IT Professionals, Inc.
B-411204: Jun 10, 2015
- Full Report:
IT Professionals, Inc. (ITP), of Ashburn, Virginia, a small business, protests the award of a contract to DigitalSpec, LLC, of Fairfax, Virginia, under request for proposals (RFP) No. ED-FSA-14-R-0017, issued by the Department of Education for a wide variety of management support services to assist the Federal Student Aid (FSA) Technology Office in managing the agency's virtual data center, in Washington, D.C. RFP at 6. ITP argues that the agency misevaluated its proposal as unacceptable and thus made an unreasonable source selection decision.
We deny the protest.
Matter of: IT Professionals, Inc.
Date: June 10, 2015
Protest that agency misevaluated protester’s proposal as unacceptable is denied where the record shows that the evaluation was reasonable and consistent with evaluation criteria in solicitation.
IT Professionals, Inc. (ITP), of Ashburn, Virginia, a small business, protests the award of a contract to DigitalSpec, LLC, of Fairfax, Virginia, under request for proposals (RFP) No. ED-FSA-14-R-0017, issued by the Department of Education for a wide variety of management support services to assist the Federal Student Aid (FSA) Technology Office in managing the agency’s virtual data center, in Washington, D.C. RFP at 6. ITP argues that the agency misevaluated its proposal as unacceptable and thus made an unreasonable source selection decision.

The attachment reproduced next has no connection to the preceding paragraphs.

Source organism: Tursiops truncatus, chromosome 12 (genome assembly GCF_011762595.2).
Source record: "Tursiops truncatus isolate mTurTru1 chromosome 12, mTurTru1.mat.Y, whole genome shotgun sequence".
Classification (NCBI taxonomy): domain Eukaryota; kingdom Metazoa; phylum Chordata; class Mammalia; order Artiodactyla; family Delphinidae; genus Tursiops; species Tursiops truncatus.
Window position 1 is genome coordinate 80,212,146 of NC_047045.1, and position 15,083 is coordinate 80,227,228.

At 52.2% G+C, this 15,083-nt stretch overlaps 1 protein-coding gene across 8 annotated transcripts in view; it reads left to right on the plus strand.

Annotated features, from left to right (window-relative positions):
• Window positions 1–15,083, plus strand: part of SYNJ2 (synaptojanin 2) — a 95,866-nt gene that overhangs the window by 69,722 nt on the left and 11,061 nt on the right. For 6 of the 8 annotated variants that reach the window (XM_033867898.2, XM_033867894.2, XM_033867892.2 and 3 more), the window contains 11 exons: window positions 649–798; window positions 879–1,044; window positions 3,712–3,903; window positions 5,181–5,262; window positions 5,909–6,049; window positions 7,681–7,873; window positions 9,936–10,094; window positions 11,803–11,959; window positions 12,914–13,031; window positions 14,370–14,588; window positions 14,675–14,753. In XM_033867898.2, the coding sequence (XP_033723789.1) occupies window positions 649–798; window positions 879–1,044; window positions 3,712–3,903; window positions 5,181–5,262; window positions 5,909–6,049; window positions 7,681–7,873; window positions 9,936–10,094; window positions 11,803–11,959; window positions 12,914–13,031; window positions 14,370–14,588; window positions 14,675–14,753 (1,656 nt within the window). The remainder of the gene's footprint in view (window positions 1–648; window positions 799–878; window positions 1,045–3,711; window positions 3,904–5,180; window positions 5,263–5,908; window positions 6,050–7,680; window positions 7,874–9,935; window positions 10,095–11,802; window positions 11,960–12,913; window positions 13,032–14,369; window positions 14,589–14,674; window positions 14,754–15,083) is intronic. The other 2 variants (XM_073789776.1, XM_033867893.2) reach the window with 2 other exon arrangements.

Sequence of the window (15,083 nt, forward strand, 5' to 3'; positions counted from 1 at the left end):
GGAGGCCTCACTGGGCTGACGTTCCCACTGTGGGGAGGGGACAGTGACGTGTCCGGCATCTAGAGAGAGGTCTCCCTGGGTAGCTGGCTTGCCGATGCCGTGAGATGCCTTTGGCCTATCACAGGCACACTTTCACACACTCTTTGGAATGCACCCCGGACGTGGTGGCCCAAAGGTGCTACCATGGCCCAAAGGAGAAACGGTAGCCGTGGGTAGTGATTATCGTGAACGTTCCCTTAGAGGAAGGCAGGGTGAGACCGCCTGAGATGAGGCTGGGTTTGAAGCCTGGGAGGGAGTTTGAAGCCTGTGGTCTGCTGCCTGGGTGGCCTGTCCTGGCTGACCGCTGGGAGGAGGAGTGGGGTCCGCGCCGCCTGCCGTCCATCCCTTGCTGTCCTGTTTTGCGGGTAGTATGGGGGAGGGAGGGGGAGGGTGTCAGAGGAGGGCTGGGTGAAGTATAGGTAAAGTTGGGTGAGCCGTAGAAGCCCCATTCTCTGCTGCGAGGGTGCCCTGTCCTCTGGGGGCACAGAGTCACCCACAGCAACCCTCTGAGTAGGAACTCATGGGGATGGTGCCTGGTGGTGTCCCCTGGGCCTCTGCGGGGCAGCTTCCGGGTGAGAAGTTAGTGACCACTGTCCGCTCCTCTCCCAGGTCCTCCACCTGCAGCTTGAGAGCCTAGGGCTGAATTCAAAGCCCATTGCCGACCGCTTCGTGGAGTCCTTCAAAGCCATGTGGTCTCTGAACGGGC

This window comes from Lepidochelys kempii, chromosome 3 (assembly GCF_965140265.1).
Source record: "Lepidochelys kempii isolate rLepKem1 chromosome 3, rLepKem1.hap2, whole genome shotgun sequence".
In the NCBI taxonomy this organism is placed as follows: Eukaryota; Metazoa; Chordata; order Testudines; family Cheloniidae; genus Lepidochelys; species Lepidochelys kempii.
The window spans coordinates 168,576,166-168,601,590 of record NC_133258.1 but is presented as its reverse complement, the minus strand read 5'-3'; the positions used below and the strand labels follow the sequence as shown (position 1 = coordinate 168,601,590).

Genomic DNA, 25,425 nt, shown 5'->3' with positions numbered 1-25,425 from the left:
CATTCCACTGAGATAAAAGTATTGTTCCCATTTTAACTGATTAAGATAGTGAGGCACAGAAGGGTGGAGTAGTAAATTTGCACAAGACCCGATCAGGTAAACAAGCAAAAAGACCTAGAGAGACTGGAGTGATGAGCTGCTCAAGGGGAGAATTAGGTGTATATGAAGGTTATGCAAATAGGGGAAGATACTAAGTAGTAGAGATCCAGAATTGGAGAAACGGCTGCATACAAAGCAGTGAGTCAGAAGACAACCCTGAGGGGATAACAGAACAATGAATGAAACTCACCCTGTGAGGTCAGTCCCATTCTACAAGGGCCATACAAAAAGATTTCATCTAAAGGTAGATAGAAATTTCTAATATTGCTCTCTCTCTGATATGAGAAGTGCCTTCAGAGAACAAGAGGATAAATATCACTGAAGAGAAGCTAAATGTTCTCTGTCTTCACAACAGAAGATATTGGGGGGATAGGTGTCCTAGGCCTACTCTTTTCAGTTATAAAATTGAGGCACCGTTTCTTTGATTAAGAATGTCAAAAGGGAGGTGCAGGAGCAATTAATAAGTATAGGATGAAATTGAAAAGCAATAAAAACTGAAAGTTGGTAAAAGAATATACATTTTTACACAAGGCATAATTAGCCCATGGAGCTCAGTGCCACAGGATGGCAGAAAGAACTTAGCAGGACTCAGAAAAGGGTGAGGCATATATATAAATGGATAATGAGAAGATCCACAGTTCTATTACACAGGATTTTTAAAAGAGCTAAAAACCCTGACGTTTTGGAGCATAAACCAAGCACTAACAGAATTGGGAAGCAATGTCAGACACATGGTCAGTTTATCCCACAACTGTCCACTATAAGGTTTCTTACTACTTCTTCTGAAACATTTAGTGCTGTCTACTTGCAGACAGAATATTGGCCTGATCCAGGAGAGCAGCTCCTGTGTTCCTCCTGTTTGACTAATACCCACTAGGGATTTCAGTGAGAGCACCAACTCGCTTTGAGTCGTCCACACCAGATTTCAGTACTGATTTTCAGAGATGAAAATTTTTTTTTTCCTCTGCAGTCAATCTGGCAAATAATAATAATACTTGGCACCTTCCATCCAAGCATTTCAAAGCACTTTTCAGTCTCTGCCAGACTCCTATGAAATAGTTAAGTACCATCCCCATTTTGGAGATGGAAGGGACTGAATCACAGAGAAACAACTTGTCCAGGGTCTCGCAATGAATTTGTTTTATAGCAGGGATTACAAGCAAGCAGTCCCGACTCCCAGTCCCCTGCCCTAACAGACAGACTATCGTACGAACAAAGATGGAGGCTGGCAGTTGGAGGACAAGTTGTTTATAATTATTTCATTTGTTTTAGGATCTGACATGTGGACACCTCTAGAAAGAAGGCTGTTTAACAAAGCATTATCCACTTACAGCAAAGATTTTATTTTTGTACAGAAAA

We deny the protest.
On June 25, 2014, the agency issued the RFP as a commercial item solicitation, seeking fixed-price proposals to provide services related to six core task areas, and three optional task areas, for a base year and four option years. Agency Report (AR) at 1; RFP at 1, 43-44. The RFP was set aside for competition by firms participating in the Small Business Administration’s Section 8(a) Program. RFP at 44-45, 52.